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Giambattista v. Thomas A. Edison Inc.

Decided: January 15, 1954.

MICHAEL GIAMBATTISTA, PETITIONER-APPELLEE,
v.
THOMAS A. EDISON, INC., RESPONDENT-APPELLANT



On appeal from the Workmen's Compensation Division.

Foley, J.c.c.

Foley

In this workmen's compensation case the petition sets up an occupational disease as the basis for the claim. The deputy director awarded compensation upon a finding that the petitioner suffered compensable disability as the result of an aggravation of a fungus disease affecting certain fingers.

The petitioner has been in respondent's employ since 1928. He testified that for the last eight years he has been assigned to the job of repairing and maintaining machinery and that the daily cleaning of greasy parts and grinding dies entails the constant daily immersion of his hands in benzine. He said that shortly after he had commenced this work he had some trouble with his fingernails and hands, and that this became much worse in 1948 when the nails of two fingers of the right hand and three of the left swelled, cracked and became painful. He then went to Dr. Joseph Higi, a dermatologist, for treatment at the plant infirmary, this being the

first treatment he had sought, notwithstanding the fact that the condition had existed for approximately four years. During the same year his own physician, Dr. Wysocker, prescribed a salve for him. This doctor was not called as a witness. Petitioner testified further that since then the condition has worsened steadily and that another finger on each hand has become involved. However, he has not sought treatment although he has been in the plant dispensary on occasion, and he still is doing the same job daily.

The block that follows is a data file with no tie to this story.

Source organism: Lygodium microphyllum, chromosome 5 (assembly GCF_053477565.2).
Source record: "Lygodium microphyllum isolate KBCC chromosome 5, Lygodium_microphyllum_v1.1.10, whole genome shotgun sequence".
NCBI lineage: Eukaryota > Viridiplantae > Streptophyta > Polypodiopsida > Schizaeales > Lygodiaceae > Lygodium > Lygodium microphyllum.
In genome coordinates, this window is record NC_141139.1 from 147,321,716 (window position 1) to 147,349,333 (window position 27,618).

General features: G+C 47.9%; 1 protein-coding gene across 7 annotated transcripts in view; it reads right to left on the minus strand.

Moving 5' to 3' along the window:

Dr. Irving Shapiro, a dermatologist, testifying in petitioner's behalf, examined him on September 30, 1952, and found five fingernails to be striped, ridged, cracked, discolored and thickened. The nails were pressing upon surrounding tissues, causing redness and swelling. When he examined again on the morning of trial he found that two additional nails had become involved and that the condition of the five appeared to have been aggravated in point of the extent and severity of the irritating process.

He diagnosed the condition as "an occupational stigmata" resulting from constant immersion in benzine, a primary irritant.

Dr. Higi, when called by the respondent, testified that upon the occasions of his examinations on December 13, 1948 and April 10, 1953, he had made a culture from scrapings taken from the under side of some of the affected nails and found that they contained a fungus growth. He diagnosed the condition as onychomycosis, commonly called ringworm, a fungoid disease. He pointed out that if the condition was one of contact dermatitis, all nails would have been affected simultaneously.

Dr. Bart James, a dermatologist, examined in behalf of the respondent on the day of trial and confirmed the conclusions of Dr. Higi that the petitioner was suffering from fungus infection rather than contact dermatitis, likewise stressing the fact that only some of the fingers were involved.

All of the doctors conceded the possibility of the aggravation of the fungus infection but none opined that such aggravation was probable, nor was there the slightest

suggestion by any that the infection originated ...


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